http://forums.egullet.org/topic/124319-the-bread-topic

http://forums.egullet.org/topic/59998-the-bread-bakers-apprentice-by-reinhart/

Thanks for the links. I've made Anadama, I think with Reinhart's recipe, but it's been a while. I've been playing around with sourdough, so yeast recipes have sort of fallen by the wayside. Time to take another look. I laughed out loud when I saw how quickly the yeasted sponge rose (and even bubbled, like soup in a cauldron), I'd become so used to the v-e-r-y slow-motion of sourdough.

Share this post


Link to post
Share on other sites

  • Similar Content

    • By trfl
      Dear fellow bakers,
      We have been baking no-knead bread at home for several years and as a family of scientists and engineers, we consistently tried to make it even more easier and convenient. 
      We liked what we ended up with so much that, I decided to start a small company (based in Eindhoven, Netherlands) to make a new bread kit product out of it.
       
      I am seeking your help to know your opinion of the product and how the story is told.
       
      LoafNest is an improvement on no-knead Dutch oven bread making. We took perforated silicone liner designed for professional bread baking and put it into a uniquely designed cast iron casserole. With this improvement, there is no need for shaping or second raising of the bread. You just mix, let the dough raise, pre-heat, pour the dough, bake and done!
       
      So, LoafNest is a no-knead, no-mess, no-cleanup solution for convenient and practical bread making.
       
      The perforated silicone liner is from the same company that makes Silpat mats. Our liner is a more advanced version with perforations that allow radiative, conductive and convective heat to all sides of the bread. It is also rated to a higher temperature (260C/500F)
       
      With less than 5 minutes of active work that can fit into a busy schedule, we hope to reduce the entry barrier for people who are willing to make bread. Our primary targets are people who buy expensive premium bread but want to make their own premium bread at home or people who use bread machines and want to eat better bread.
       
      While it is not a primary target, we also believe this is a nice solution for experienced bakers who want to use a high-humidity, high thermal mass baking environment.
       
      You can find the details and more images on http://trfl.nl/LoafNest  [still a little bit work in progress] and http://trfl.nl/loafnest-gallery 
      What are your impressions of the product? Visually and functionally? What are your thoughts on how the story is told? Any improvement to resonate better with people who are thinking of starting to bake their own bread? Any thoughts on pricing? I would be grateful to your feedback and suggestions.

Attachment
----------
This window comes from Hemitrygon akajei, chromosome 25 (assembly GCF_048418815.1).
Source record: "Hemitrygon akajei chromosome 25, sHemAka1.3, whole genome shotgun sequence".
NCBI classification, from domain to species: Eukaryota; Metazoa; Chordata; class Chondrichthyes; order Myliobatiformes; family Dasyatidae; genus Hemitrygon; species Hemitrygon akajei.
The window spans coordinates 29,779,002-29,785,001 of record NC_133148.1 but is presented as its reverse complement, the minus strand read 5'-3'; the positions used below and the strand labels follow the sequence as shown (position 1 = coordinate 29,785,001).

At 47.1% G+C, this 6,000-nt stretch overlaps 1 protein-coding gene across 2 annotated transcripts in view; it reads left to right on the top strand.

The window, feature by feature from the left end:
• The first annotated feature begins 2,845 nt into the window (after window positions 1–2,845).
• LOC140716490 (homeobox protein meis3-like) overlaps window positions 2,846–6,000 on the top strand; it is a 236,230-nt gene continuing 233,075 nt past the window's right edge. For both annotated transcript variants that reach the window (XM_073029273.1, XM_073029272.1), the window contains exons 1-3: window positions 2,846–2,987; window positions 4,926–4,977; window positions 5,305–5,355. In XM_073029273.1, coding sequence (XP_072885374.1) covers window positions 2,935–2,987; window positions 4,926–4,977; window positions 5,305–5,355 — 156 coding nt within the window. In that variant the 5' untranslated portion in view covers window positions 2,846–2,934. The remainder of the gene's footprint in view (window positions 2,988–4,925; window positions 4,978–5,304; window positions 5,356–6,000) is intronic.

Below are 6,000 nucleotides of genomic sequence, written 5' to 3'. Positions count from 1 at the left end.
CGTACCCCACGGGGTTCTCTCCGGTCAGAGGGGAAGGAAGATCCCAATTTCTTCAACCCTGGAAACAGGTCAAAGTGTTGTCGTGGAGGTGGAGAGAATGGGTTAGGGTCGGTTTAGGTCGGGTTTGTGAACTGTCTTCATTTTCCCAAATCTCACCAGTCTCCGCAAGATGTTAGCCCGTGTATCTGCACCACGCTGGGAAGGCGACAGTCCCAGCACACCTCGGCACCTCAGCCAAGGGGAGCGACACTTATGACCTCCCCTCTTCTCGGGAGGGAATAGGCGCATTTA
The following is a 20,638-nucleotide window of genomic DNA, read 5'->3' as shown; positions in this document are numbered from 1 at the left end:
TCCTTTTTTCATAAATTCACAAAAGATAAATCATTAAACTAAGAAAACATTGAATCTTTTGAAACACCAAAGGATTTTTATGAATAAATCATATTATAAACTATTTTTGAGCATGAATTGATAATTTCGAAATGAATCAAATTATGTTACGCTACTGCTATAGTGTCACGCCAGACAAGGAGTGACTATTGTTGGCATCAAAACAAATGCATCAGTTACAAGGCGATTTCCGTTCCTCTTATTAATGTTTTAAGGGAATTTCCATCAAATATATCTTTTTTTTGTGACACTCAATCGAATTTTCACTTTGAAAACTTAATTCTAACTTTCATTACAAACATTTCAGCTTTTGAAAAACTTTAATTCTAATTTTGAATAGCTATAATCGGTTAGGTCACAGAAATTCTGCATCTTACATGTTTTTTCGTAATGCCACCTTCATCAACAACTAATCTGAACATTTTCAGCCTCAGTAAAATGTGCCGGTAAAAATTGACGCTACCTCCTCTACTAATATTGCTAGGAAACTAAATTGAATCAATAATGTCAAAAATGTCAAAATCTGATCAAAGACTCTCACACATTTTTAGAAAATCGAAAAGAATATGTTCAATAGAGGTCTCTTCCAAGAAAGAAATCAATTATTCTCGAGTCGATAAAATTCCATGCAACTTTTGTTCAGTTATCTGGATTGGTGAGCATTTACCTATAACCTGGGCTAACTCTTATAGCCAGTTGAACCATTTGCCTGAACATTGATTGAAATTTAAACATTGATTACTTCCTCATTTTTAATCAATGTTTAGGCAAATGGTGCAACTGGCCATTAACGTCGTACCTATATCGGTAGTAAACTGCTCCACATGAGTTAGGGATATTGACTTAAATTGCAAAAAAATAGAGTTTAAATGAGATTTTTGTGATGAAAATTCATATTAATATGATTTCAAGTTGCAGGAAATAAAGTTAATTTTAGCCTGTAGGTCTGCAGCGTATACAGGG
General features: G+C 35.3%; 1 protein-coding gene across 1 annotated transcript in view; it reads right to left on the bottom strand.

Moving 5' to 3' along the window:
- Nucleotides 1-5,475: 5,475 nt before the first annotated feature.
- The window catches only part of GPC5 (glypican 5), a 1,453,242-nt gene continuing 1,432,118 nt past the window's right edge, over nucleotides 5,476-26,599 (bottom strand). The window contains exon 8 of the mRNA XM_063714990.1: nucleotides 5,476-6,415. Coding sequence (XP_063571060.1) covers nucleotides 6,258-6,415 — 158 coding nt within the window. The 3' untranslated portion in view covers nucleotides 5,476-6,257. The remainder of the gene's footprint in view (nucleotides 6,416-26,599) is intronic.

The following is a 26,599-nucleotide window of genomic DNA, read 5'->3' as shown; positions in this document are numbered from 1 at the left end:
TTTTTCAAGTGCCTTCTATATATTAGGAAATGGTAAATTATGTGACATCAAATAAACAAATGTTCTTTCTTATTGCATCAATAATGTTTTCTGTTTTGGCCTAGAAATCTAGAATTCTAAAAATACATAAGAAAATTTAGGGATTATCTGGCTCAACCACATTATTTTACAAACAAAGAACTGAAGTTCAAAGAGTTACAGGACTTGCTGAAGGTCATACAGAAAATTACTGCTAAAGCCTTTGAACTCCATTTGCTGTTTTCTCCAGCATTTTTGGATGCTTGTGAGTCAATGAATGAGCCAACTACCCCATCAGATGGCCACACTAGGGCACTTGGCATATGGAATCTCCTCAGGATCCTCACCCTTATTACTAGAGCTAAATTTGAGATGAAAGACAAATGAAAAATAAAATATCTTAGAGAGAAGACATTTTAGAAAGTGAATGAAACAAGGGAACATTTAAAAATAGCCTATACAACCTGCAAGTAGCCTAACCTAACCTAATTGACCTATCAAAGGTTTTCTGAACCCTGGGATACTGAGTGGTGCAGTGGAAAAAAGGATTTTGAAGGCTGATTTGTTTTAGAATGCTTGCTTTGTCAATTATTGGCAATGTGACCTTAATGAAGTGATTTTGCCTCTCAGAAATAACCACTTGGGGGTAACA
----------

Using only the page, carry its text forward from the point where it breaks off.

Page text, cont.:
I am sure, in the end, we all want more people to eat better and healthier bread. So please support me in this endeavor. 
       


    • By Chris Hennes
      Of the many zillions of inclusions they discuss in Modernist Bread, one that I'd honestly never considered was sprouted grains. Apparently I'm out of touch with the "health food" movement! Have any of you made bread with sprouted grains? Can you describe the flavor difference between sprouted versus just soaked? Right now I'm sprouting some rye, but I'm curious about what to expect from the finished product.
    • By KennethT
      Is there a discussion in the book about the purpose of adding ascorbic acid?  I just saw the contest #2 in which the recipe called for it.  I'm curious because a woman I know on the internet used to work in a bakery in Vietnam, and said that to get similar results to the banh mi there, you need to add ascorbic acid.  Does it act as a gluten relaxer?  Traditional banh mi have a very tender and crisp crust, and a very light and tender, relatively closed crumb.
    • By Kasia
      A SANDWICH TO GO
       
      Today I would like to share with you the recipe for a snack which you can grab and eat "on the go". I know that it is unhealthy. We should celebrate eating and eat calmly and with deliberation. However, sometimes the day is too short for everything on our schedule and we still have to eat. Admittedly, we can sin and go for some fast food, but it is healthier and tastier to prepare something quickly in our own kitchen.

      Today, Camembert cheese and cranberries in a fresh, crunchy roll take the lead role. It sounds easy and yummy, doesn't it? Try it and get on with your day . Today I used a homemade cranberry preserve which was left over from dessert, but if you like you can buy your own.

      Ingredients:
      2 fresh rolls (your favourite ones)
      150g of camembert cheese
      1 handful of lettuce
      2 teaspoons of butter
      2 teaspoons of pine nuts or sunflower seeds
      preserve
      100g of fresh cranberries
      3 tablespoons of brown sugar
      100ml of apple juice

      Wash the cranberries. Put the cranberries, sugar and apple juice into a pan with a heavy bottom and boil with the lid on for 10-12 minutes, stirring from time to time. Try it and if necessary add some sugar. Leave to cool down. Cut the rolls in half and spread with the butter. Put some lettuce on one half of the roll. Slice the camembert cheese and arrange it on the lettuce. Put a fair portion of the cranberry preserve on top of the cheese. Sprinkle with the roast pine nuts or sunflower seeds and cover with the second half of the roll.

      Enjoy your meal!

    • By Dave the Cook
      Modernist Bread is out now, but maybe you haven't taken the plunge. Here's your chance to win your own copy, courtesy of the eGullet Society for Culinary Arts & Letters. The Cooking Lab has provided us with a couple of other prizes that will go to a second and third winner: second place will win an autographed poster and calendar, and third place will receive an autographed poster. They are also providing an autographed bookplate for the first place winner's copy of Modernist Bread. The rules are simple: we are going to post recipes from the book that the team at The Cooking Lab has graciously provided for this purpose. To enter into the contest, you need to bake one or more of these recipes and post about them in the official contest topics by the end of November 2017. Winners will be drawn at random from those posting pictures and descriptions of their completed loaves. Complete rules and other details can be found here.
       
      For part two, we're featuring another cornerstone recipe from the book: Direct Country-Style Bread. The only leavener here is instant yeast, so production time is considerably shortened. The relative lack of flavor compared to long-proofed doughs is offset by the use of whole grains. Courtesy of The Cooking Lab, here's that recipe (extracted from the book and reformatted for purposes of this contest):
       




  • Recently Browsing   0 members

    No registered users viewing this page.

×